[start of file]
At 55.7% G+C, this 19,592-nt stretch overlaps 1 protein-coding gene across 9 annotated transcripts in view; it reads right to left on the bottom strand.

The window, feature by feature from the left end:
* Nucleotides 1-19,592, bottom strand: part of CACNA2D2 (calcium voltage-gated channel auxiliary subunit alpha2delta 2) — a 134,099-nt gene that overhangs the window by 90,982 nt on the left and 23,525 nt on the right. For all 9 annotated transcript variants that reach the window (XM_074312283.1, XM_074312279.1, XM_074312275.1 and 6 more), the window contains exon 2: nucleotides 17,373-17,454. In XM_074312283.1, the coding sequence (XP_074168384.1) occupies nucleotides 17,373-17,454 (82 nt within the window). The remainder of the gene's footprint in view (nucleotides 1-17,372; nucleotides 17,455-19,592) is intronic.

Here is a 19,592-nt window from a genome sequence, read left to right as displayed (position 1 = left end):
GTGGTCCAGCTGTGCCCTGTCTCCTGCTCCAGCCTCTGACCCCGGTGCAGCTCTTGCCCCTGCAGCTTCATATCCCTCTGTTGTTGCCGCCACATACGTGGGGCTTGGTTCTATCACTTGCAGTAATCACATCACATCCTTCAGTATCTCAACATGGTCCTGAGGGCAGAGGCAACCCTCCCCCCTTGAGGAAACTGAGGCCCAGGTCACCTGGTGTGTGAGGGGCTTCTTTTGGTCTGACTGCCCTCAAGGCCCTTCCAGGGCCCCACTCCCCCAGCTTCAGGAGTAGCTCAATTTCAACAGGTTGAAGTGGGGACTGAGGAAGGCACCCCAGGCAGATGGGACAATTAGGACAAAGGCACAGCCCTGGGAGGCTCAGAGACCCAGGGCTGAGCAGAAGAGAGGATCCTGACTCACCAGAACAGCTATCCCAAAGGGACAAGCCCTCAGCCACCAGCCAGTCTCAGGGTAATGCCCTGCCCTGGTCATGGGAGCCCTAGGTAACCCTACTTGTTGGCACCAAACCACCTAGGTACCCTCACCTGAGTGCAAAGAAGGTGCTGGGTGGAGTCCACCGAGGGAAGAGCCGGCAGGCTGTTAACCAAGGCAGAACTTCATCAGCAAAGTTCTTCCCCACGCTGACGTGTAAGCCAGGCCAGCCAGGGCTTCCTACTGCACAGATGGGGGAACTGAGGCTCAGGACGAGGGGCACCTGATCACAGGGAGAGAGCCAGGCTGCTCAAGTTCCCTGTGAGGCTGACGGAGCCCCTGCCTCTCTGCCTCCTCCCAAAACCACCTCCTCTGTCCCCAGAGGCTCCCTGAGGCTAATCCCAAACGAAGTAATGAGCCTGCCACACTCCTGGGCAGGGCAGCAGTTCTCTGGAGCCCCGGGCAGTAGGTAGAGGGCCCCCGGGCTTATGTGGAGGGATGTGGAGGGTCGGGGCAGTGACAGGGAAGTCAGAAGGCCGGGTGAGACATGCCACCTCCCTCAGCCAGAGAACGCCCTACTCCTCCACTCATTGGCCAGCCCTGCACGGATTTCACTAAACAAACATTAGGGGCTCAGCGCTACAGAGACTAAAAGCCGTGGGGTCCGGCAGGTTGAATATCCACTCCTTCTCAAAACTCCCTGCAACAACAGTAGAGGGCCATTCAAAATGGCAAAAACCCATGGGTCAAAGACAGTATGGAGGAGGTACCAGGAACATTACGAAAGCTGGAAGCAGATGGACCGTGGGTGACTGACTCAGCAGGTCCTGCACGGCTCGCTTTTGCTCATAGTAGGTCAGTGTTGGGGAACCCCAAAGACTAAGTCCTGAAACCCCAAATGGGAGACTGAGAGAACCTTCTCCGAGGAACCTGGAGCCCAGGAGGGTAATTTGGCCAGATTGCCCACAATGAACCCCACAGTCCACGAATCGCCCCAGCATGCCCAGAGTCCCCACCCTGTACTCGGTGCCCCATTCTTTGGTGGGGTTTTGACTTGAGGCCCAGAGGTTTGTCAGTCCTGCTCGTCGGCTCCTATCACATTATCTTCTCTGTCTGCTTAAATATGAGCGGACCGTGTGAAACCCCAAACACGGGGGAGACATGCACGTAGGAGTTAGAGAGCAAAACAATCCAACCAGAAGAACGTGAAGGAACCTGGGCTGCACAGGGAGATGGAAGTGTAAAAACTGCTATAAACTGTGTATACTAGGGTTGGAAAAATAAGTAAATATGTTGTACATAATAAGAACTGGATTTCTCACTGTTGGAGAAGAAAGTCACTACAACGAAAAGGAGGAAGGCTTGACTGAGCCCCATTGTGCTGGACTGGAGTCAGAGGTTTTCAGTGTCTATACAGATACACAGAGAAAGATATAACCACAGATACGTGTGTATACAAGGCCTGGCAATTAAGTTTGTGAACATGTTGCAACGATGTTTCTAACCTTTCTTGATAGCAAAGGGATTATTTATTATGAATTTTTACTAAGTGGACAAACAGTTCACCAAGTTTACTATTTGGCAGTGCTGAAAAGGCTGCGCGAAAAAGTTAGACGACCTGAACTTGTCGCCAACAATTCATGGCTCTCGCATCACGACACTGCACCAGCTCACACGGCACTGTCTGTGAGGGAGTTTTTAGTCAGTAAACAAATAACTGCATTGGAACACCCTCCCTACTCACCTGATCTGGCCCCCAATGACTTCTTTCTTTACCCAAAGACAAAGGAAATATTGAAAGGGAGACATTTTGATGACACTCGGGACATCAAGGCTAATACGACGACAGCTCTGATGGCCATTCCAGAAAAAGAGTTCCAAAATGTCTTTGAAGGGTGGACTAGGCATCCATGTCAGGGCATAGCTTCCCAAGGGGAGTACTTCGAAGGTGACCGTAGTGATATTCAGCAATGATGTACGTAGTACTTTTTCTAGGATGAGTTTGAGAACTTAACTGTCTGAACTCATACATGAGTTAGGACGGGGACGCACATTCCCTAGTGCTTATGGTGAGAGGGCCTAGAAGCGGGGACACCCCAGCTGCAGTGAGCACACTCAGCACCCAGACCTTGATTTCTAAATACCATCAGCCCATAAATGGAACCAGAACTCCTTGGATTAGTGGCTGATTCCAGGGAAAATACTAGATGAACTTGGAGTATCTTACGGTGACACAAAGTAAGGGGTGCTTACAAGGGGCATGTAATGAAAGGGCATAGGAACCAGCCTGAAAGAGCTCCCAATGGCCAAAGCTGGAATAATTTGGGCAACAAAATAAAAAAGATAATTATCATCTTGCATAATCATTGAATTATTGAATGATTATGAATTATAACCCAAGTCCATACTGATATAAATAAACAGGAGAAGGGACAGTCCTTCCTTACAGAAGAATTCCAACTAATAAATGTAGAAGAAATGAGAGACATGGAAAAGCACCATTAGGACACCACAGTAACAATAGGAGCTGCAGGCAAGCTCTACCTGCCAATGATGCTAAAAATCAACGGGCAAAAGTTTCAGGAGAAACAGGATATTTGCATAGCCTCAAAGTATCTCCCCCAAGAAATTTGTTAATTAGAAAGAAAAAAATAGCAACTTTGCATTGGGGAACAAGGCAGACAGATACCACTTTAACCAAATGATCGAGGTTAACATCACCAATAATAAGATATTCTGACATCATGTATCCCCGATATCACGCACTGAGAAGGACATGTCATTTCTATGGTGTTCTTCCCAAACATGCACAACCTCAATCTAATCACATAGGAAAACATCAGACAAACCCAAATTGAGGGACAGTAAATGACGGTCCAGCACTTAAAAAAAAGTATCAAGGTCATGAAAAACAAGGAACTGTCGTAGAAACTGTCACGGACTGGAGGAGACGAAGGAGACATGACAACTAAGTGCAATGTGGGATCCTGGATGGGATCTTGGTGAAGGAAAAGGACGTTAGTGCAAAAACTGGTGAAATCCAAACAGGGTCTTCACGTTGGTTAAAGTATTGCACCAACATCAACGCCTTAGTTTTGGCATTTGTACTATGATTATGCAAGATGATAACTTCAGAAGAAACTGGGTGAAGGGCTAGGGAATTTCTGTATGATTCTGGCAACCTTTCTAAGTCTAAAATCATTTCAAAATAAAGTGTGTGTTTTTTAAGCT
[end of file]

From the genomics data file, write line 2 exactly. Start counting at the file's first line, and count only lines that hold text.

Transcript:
The window, feature by feature from the left end: